A student detained at Philadelphia International airport over his Arabic flashcards can't sue the individual federal agents who held him in custody, an appeals court has ruled.
The 3rd Circuit Court of Appeals in Philadelphia reversed a lower court ruling Tuesday, holding that the three Transportation Security Administration agents and two Federal Bureau of Investigation agents have qualified immunity in the suit filed by Nicholas George.
George filed suit after he was detained at the Philadelphia airport in August 2009, while he was flying to California to begin his senior year at Pomona College, when agents found Arabic-English flashcards in his backpack. The cards included both common words such as "nice", "sad" and "friendly," and words like "bomb," "terrorist" and "explosion."
Court documents say George, who was double majoring in physics and Middle Eastern studies, was subjected to aggressive questioning, handcuffed and locked in a cell for more than four hours.
Chief Judge Theodore McKee, writing for a three-judge Circuit Court panel, said the law enforcement officials' actions were reasonable, and George can't pursue claims against the individual agents. George's cases against Philadelphia police officers, including the officer who put him in handcuffs, and the federal government aren't affected by the ruling.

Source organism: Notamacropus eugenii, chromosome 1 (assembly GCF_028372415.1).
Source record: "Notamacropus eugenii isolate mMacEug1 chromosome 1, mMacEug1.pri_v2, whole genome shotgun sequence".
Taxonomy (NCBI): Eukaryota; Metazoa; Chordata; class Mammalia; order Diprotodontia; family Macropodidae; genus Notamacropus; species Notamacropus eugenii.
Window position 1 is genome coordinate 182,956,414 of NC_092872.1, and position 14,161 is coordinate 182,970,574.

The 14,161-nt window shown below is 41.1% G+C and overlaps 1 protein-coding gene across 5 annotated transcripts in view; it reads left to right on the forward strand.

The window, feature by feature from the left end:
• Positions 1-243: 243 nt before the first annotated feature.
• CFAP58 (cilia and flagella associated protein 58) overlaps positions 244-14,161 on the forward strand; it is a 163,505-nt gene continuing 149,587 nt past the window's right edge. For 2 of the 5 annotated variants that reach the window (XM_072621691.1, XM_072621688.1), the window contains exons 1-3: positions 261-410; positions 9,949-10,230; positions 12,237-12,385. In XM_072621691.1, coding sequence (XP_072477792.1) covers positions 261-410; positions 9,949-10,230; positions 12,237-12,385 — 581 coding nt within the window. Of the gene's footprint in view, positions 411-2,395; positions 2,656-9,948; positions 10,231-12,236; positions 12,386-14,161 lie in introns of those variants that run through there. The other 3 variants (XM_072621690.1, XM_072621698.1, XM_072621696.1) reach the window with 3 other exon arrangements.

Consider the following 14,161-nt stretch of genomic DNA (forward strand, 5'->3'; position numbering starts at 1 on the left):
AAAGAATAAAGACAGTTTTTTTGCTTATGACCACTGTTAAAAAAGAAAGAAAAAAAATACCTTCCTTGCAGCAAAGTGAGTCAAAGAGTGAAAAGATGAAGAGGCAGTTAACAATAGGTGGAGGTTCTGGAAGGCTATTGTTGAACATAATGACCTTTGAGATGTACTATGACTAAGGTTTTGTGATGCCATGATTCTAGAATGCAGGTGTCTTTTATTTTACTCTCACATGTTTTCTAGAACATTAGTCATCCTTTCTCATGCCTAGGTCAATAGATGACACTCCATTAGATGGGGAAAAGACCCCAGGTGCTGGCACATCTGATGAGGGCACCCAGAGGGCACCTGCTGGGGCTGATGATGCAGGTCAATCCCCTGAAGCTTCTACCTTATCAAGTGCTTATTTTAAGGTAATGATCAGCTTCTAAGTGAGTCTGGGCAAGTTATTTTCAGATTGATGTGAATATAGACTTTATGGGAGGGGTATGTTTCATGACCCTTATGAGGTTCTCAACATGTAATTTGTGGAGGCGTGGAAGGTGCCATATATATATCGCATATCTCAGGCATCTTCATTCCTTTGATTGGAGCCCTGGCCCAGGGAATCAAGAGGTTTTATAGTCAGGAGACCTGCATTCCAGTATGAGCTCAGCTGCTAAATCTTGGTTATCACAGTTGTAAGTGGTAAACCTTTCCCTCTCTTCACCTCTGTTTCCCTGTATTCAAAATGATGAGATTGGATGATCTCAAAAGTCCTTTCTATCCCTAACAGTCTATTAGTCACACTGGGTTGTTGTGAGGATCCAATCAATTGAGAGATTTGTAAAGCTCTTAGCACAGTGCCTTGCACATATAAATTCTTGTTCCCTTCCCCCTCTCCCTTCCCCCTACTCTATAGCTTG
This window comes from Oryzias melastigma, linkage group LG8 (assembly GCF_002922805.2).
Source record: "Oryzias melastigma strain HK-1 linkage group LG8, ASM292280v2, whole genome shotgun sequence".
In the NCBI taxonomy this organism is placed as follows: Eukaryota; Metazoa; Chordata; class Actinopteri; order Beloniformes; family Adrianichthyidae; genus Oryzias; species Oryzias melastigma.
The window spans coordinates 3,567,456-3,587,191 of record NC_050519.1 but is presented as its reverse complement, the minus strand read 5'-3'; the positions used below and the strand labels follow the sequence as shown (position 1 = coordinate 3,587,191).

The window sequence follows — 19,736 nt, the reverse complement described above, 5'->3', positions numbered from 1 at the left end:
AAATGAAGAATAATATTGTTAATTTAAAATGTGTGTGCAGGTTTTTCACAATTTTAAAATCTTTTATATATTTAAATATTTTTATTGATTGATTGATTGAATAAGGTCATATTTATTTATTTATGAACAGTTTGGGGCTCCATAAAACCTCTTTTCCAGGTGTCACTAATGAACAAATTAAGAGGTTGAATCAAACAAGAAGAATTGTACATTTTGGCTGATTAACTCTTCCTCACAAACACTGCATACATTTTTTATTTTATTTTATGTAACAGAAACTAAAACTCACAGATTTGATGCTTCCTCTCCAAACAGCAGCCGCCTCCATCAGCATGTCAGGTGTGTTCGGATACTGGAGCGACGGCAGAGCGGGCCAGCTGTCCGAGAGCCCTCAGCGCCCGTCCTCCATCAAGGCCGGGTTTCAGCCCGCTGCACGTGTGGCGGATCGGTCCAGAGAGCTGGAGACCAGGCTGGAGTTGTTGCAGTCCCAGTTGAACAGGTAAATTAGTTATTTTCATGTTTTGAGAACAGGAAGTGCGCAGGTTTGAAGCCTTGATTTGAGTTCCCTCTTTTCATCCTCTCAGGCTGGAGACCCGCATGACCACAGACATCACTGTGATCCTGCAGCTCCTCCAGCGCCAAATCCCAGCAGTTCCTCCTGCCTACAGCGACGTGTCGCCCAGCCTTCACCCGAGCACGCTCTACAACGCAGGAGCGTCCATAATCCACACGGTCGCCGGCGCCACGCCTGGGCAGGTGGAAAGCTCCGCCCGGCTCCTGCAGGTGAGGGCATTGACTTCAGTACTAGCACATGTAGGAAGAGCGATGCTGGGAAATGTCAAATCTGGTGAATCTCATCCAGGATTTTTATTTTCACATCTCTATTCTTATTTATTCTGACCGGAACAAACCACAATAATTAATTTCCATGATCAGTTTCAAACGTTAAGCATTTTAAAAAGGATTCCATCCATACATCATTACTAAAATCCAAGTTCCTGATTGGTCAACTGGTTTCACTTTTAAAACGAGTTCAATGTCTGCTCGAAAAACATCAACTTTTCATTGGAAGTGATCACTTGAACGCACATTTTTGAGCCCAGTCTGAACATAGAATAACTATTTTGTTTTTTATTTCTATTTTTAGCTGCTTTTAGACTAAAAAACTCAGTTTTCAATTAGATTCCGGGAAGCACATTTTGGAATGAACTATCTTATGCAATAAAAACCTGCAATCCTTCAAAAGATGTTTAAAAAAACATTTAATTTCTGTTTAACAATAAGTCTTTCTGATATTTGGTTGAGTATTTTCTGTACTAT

McKee said George clearly had the right to have the materials, but "it is simply not reasonable to require TSA officials to turn a blind eye to someone trying to board an airplane carrying Arabic-English flashcards with words such as 'bomb,' 'to kill,' etc."
He added: "Rather, basic common sense would allow those officials to take reasonable and minimally intrusive steps to inquire into the potential passenger's motivations."
The court's holding cautioned that George's detention was at the "outer boundary" of what's permissible under the Fourth Amendment, and "much of the concern that justified his detention dissipated" after agents determined he wasn't carrying weapons or explosives. But the additional inquiry remained warranted, McKee wrote.
"Suspicion remained, that suspicion was objectively reasonable given the realities and perils of air passenger safety," the ruling says.